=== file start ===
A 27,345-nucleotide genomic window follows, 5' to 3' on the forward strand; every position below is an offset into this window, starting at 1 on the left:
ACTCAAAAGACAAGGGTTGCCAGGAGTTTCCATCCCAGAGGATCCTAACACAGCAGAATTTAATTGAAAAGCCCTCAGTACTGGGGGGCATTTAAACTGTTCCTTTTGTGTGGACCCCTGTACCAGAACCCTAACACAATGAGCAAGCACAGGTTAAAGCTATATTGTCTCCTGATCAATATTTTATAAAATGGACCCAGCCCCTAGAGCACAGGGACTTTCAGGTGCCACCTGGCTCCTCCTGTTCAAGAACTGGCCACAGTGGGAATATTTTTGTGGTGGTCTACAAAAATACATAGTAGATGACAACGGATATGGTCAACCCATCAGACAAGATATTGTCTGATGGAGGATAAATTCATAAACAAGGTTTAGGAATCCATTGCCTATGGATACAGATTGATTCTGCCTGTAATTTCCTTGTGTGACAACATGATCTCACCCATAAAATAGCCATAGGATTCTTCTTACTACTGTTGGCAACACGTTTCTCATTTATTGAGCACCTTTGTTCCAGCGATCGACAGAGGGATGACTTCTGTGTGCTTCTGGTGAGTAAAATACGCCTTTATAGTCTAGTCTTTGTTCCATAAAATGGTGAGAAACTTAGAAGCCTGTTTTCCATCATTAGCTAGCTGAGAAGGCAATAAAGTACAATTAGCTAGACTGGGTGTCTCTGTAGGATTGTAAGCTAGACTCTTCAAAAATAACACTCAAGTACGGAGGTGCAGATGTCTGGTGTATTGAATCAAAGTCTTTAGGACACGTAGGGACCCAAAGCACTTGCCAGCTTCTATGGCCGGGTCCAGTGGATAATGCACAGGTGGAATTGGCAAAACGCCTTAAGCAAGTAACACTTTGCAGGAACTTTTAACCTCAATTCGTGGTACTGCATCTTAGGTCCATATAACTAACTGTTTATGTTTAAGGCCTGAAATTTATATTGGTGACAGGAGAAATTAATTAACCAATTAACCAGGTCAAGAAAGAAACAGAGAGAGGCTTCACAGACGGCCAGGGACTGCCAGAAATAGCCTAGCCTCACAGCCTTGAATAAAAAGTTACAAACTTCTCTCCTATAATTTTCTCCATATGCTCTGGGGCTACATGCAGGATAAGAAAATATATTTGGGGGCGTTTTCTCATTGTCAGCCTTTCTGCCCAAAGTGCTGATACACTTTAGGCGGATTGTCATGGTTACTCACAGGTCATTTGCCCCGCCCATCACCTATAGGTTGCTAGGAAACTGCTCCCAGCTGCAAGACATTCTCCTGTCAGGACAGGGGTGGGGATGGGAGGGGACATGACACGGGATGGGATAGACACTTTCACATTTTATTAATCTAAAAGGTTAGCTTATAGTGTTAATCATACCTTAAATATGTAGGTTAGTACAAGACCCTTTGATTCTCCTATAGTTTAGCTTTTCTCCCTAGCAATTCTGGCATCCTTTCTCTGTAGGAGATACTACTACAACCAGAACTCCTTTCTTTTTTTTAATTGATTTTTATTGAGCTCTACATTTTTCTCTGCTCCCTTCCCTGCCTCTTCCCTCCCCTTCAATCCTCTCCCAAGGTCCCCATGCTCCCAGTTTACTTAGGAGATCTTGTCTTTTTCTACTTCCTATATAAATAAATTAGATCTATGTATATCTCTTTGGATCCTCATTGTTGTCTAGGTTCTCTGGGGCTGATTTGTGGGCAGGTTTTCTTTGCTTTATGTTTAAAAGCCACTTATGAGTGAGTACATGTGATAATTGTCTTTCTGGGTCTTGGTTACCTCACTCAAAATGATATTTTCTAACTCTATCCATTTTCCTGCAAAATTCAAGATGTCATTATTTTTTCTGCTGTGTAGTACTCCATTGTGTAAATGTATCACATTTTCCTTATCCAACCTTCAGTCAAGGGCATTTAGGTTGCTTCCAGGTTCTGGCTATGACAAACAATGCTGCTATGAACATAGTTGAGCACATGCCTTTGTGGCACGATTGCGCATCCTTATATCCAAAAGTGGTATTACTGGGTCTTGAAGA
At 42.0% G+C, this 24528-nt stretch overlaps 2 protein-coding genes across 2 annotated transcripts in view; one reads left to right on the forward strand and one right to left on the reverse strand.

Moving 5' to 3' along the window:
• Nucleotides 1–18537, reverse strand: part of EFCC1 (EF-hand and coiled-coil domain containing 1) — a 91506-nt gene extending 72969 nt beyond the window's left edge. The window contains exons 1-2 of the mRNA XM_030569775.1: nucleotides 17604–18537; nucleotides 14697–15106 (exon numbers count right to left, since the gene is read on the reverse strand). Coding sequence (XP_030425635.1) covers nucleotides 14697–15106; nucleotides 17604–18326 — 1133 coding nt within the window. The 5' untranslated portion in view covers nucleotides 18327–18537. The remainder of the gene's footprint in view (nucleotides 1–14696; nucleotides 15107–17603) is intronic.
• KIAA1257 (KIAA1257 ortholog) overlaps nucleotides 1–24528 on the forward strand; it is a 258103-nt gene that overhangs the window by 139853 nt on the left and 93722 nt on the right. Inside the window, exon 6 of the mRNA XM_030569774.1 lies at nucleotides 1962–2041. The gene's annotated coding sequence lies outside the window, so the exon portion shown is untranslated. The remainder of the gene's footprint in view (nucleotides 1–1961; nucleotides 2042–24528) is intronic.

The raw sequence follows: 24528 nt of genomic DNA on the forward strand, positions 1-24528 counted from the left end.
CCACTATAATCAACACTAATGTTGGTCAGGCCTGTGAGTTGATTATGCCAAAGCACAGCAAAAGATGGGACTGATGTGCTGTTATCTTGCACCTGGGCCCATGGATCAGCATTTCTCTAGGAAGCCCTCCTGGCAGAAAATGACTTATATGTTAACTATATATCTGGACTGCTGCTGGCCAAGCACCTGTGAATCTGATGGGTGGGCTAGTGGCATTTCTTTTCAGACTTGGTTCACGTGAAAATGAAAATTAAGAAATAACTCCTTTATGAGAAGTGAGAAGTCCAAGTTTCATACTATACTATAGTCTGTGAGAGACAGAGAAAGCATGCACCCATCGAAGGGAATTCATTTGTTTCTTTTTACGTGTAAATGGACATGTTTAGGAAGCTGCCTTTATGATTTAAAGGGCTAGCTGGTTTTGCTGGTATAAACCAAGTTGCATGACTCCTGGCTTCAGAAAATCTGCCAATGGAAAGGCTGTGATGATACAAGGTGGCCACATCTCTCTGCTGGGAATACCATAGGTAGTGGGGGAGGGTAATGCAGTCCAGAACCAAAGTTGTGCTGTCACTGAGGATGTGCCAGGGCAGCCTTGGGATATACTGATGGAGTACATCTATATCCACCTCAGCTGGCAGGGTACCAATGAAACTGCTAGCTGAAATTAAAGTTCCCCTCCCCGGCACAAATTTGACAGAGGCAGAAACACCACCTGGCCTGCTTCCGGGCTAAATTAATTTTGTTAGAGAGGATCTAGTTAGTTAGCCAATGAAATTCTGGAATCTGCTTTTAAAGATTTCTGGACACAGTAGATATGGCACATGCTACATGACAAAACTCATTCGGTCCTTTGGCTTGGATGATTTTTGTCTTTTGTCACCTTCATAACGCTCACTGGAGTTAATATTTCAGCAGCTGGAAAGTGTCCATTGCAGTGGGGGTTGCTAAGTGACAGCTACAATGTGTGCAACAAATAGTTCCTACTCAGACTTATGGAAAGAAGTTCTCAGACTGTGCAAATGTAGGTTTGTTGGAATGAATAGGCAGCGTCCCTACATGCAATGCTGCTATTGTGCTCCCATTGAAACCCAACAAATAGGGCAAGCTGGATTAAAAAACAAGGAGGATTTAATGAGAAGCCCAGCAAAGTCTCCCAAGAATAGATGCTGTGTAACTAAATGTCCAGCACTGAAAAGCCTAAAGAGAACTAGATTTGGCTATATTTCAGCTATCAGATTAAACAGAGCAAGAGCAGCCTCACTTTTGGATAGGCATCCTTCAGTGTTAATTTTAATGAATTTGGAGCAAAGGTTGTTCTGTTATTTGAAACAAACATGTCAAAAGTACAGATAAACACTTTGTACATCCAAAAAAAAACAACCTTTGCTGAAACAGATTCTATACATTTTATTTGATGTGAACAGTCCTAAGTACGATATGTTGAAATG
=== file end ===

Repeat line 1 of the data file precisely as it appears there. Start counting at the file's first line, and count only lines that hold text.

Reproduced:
A 27,345-nucleotide genomic window follows, 5' to 3' on the forward strand; every position below is an offset into this window, starting at 1 on the left: